Mrs M


Unlike most others I had as house help before, Mrs M hardly takes leave. She is regular, punctual and extremely considerate of the ladies of houses she works in. She put in a little extra everywhere, which is probably why she is quite in demand. 

But Mrs M would never receive any award for her dish-washing skills. In fact, I suspect that to an averagely intelligent microbe,  a dish washed by her would seem as if it carried the neon legend: Come hither and multiply! And once she is done tidying up my minuscule kitchen, I can never find a thing I need. An errant dinner plate would have found its way beneath the stacked saucepans, the peeler might be buried under dinner plates and my best knife would be hidden just behind the water dispenser.

Mrs M figures prominently in my list of heroes nonetheless.

And that’s not least because unlike in dishwashing, she has perfected the time and motion equation. Mrs M would ring the bell at the dot of ten, and before giving us the time to reach the door to open it, she would open it using her own key, and then walk in, picking up things on her way. In less than fifteen minutes she would have redistributed the mountain of junk my house contains in such a way that nothing is visible to a passing visitor, other than a colourful, slightly shabby, sunlit house.

It’s also not because Mrs M reminds me of my late mother-in-law at times – particularly when it comes to keeping a watch on how I dress, her lips pursing in disapproval on days I tend to slum it out. “You go out like this, Madam? Not good. Another dress you wear.”

Nor is it because she regularly tells me that I have a ‘good heart’. True, flattery can get you everywhere with me, and she does go out of her way to do things beyond her call of duty or her hour that I pay for, for the sake of my heart’s goodness.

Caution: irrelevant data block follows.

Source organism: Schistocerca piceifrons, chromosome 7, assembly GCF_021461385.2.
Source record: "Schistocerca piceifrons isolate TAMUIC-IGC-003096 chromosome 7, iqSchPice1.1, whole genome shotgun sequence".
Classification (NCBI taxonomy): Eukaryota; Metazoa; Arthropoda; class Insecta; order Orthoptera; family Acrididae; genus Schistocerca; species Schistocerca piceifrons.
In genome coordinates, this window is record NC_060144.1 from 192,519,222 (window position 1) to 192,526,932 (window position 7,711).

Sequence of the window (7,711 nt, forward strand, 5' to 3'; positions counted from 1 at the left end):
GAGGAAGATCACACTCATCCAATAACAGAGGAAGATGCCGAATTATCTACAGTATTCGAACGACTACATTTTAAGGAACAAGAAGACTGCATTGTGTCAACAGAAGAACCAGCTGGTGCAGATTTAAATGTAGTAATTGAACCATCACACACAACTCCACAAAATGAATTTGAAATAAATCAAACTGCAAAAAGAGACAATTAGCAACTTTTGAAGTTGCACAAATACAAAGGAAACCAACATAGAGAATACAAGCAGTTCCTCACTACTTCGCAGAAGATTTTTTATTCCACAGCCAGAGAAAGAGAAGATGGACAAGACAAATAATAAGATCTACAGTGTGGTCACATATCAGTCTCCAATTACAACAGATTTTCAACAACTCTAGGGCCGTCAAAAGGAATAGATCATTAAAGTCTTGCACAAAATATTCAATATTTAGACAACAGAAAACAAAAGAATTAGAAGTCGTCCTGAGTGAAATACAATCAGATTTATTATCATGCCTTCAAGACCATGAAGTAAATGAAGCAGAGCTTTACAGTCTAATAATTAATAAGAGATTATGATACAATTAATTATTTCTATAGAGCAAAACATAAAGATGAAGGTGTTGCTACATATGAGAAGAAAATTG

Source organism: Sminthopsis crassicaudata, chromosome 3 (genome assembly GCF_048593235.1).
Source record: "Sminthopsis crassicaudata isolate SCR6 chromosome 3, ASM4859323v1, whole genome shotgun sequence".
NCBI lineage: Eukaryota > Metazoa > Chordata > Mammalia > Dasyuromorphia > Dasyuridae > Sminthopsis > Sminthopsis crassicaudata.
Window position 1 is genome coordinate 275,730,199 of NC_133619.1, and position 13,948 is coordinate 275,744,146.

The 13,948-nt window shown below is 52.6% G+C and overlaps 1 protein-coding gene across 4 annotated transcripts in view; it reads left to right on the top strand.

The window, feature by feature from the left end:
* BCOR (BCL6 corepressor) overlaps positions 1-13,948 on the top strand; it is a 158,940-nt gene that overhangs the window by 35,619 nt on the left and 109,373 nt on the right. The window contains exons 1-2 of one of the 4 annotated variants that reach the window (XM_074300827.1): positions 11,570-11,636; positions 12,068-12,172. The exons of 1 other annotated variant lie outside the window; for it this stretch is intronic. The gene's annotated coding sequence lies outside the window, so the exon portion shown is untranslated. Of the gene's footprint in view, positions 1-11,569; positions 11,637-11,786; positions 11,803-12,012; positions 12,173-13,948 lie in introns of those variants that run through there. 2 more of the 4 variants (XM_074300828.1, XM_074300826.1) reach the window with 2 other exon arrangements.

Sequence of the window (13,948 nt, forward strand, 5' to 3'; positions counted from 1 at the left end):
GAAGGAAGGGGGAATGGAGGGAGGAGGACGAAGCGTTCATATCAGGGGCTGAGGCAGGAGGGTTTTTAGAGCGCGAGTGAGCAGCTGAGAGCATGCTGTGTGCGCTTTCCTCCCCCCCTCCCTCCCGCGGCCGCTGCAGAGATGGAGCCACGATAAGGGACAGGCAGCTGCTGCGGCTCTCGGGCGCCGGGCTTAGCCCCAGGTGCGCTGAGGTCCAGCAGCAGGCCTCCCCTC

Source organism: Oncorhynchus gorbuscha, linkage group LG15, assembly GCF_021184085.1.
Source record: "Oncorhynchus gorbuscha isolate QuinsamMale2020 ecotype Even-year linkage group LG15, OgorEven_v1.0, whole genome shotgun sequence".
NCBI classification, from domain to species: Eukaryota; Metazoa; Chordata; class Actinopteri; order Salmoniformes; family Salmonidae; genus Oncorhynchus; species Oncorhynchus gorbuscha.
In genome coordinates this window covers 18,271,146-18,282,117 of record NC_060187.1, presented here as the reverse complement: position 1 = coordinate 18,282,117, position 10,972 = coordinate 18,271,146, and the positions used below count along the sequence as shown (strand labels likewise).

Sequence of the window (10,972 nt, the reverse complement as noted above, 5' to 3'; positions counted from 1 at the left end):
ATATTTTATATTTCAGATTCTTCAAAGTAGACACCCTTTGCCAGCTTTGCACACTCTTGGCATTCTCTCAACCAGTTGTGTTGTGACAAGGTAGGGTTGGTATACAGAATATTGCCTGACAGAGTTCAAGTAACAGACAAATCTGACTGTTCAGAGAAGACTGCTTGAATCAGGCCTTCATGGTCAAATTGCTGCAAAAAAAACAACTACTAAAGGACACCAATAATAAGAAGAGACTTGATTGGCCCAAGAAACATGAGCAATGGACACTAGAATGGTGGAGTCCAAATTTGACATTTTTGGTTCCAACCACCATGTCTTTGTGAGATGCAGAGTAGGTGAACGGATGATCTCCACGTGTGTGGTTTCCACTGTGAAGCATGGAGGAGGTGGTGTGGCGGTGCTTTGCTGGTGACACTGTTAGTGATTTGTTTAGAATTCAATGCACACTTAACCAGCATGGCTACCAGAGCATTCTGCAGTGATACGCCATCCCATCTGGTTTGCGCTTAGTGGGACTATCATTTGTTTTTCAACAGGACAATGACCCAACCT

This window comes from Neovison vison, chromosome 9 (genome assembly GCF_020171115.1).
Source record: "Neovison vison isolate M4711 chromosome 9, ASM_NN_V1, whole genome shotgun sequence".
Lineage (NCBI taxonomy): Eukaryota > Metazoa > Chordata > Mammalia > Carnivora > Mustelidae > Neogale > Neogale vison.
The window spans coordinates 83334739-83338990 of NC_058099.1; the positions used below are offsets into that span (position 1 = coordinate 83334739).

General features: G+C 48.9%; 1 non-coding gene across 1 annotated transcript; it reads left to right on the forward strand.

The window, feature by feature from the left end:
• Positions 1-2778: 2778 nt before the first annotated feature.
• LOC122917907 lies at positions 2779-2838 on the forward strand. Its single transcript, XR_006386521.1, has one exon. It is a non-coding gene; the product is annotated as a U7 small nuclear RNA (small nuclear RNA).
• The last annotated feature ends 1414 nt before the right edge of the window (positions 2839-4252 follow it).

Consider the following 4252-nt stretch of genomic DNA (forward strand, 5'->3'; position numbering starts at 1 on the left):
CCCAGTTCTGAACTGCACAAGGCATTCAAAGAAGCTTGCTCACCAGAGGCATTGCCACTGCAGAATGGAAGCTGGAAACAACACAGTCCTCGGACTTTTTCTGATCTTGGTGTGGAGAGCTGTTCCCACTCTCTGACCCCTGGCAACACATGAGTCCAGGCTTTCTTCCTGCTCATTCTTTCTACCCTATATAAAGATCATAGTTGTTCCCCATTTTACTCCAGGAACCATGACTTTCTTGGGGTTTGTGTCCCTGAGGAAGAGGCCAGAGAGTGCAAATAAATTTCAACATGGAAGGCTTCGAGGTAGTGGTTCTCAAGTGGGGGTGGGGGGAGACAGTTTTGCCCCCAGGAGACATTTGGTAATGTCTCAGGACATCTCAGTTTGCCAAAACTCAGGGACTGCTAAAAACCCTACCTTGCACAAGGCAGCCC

Nope. This is not about any of those.  What makes her special is her own wonderful heart, which mine can never hope to match.

The other day, her usual cheerful countenance was troubled. I asked her if she was unwell, but she shook her head, obviously not in a mood to talk. I decided to let her be. Just before leaving, she came to me reluctantly and asked if I can manage without her help the next day as she wanted a day off. It was her husband’s first death anniversary and she wanted to do something in his memory.

When she came back a day later I asked her how it went, and she told me about how she celebrated his memory – by cooking lunch for a hundred people, packing it into separate boxes and taking them to a labour camp, where she distributed the boxes to a hundred hungry, homesick workers.

“No enough!’ she told me ruefully. “Many people, Madam, workers. All hungry. Hundred boxes no enough!” I could only stare at her.

When I fell sick, she consoled me. “I give one carton of water at Masjid on Friday – small bottles you know like Masafi like that… Hot Madam, all want water. Next Friday giving water, I pray for you. Don’t  worry, your heart good. You ok soon.” 

How does one respond to that?

If there’s one thing I have been consistently blessed with in my otherwise unremarkable existence, it is this: all through my life, at every turn, someone special has walked into it, someone who leaves their indelible mark, allowing me to be a slightly better person (I hope) than I had been before they came.

Of course I get my share of riffraff too – quite a lot, actually. But then that’s inevitable, I suppose, when you leave the doors open and the heartstrings hanging loose. There will certainly be those who ring the bell and run off and hide. There will also be those who walk in and vandalise… Only to be expected.

And they certainly do their bit of damage to the fragile eco-system in my head…no doubt there. But not enough to make me shut those doors…or tie up those heartstrings. For I know there will be others. Visitors of a different kind. Like Mrs M.

Those random visitors who come bearing the gift of magi, though they don’t know it. Some come, conquer and leave. Some others are like the travellers of a hop-on-hop-off bus – they walk in casually and leave just as casually. And then there are others – those that stay on forever, in a cozy symbiotic relationship, for as long as it takes – months, years, decades, lifetimes… The kind that keeps me alive and smiling.

I don’t know yet where to slot Mrs M, but it doesn’t matter. She has made me richer by her presence. Richer and humbler.


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